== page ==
You know about Dunning Kruger, so accept an ex farmer's knowledge (and peer reviewed opinion) that the latest on Agriculture is that it actually has a net benefit from the fertilizing effect of higher CO2. Accept a travellers observations and history that the people of Holland have made Dykes work very well for hundreds of years. Accept that the scenario that Greenies offer to stop disaster is to take CO2 back to 0.28%, and that achieving that would take our world back to pre industrial levels. A Tax of $100/Kg on Carbon might be a good place to start reducing CO2. (That would mean gasoline at ~$400/gallon. What would that do to food production and deliveries infrastructure?).

IMHO it is better to save the starving billions by improving their wealth and infrastructure than to tax them into penury so that selfish western Greenies can peer out from their Chelsea Tractors at a natural disaster and blame it on "Deniers".

Comment: Re:Climate Scientists (Score 1) 366

I'm not bistable. As Noordhaus (Harvard economist I think) says, those people who pollute are getting a free ride. Noordhaus estimated $5-10/tonne CO2 tax would compensate society for that pollution. Maybe now it's $20 with inflation.

Where I am, Greenies want a tax big enough to stabilize CO2. Estimates that I accept as realistic range from $500/tonne upwards. They won't tolerate Nuclear.

And economy is not "just money flowing around". If it were, the USA would not be a great innovative power. The world powers would be the places with huge populations. (So yes, I've read Ayn Rand). Rome spent money on armies. Didn't make their economy great.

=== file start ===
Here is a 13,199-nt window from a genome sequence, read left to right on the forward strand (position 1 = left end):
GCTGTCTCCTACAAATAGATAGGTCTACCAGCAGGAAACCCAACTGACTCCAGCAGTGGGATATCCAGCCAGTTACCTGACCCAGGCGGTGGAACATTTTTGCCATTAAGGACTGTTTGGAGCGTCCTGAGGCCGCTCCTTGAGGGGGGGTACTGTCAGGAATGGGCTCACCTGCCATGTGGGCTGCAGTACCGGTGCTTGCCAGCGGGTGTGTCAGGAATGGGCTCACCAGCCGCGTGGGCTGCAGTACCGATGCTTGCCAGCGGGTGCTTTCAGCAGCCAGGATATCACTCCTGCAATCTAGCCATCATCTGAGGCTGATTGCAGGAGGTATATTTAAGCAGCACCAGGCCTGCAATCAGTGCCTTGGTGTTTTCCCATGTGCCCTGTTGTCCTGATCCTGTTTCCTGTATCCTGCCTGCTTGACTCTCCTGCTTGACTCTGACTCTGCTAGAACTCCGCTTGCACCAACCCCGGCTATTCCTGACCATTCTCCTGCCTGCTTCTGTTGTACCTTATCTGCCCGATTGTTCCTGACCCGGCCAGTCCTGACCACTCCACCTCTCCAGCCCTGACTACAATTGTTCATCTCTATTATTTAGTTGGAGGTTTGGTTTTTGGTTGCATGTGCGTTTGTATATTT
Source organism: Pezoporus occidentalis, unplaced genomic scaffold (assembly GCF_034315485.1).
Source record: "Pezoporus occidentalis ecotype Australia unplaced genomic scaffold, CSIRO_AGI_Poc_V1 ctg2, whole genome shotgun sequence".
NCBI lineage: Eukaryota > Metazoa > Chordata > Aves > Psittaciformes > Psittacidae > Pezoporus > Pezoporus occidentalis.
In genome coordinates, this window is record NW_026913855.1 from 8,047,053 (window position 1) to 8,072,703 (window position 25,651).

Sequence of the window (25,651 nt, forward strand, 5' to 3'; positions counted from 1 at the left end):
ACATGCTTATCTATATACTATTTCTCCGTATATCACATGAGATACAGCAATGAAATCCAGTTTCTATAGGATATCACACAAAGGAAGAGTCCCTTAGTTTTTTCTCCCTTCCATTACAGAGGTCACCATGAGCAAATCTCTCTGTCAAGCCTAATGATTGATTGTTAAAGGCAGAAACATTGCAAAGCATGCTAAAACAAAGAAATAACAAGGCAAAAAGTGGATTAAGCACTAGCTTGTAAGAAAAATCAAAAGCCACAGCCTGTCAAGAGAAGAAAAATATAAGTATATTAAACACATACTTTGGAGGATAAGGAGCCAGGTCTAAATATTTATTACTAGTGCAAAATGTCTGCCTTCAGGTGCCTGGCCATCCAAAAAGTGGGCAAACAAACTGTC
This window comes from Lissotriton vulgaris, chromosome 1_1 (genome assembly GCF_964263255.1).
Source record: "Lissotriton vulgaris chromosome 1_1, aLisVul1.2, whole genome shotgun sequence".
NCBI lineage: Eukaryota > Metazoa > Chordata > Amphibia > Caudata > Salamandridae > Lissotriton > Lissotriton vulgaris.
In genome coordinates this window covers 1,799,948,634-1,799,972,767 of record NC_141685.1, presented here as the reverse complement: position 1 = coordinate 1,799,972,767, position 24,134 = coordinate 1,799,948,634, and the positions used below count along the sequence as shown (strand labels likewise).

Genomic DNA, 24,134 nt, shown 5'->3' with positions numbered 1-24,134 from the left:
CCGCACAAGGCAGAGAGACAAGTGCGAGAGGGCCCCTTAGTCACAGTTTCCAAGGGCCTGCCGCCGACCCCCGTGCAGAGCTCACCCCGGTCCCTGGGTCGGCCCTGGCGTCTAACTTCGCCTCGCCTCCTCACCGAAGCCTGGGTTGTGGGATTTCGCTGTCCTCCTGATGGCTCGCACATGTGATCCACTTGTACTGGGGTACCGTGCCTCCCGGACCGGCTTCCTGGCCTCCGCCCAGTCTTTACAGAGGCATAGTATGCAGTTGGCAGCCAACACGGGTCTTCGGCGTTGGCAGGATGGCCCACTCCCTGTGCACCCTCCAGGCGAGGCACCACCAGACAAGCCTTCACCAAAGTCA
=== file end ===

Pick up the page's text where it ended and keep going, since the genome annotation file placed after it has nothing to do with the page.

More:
So you have mine subsidy. It;s not unusual in areas built above coal mines in my country. Requires an Engineer to tell builders and Architects how to build houses that will "float". I understand the Japanese build multi story buildings that are earthquake proofed.

Get with it. The world is not stable. The Sun has stopped having spots, which some people think means an ice age is (or would be if it weren't for CO2 burning) about to hit the world. Sea levels have always risen and fallen. So build Dykes. Weather warms up? Buy A/C. There is always a solution, but the wealthier the society, the better it will recover from disasters (such as the Phillipines).

Comment: ALIEN LIFE (Score 1) 164

by barv (#44762909) Attached to: Genetic Convergent Evolution: Stunning Gene Similarities Among Diverse Animals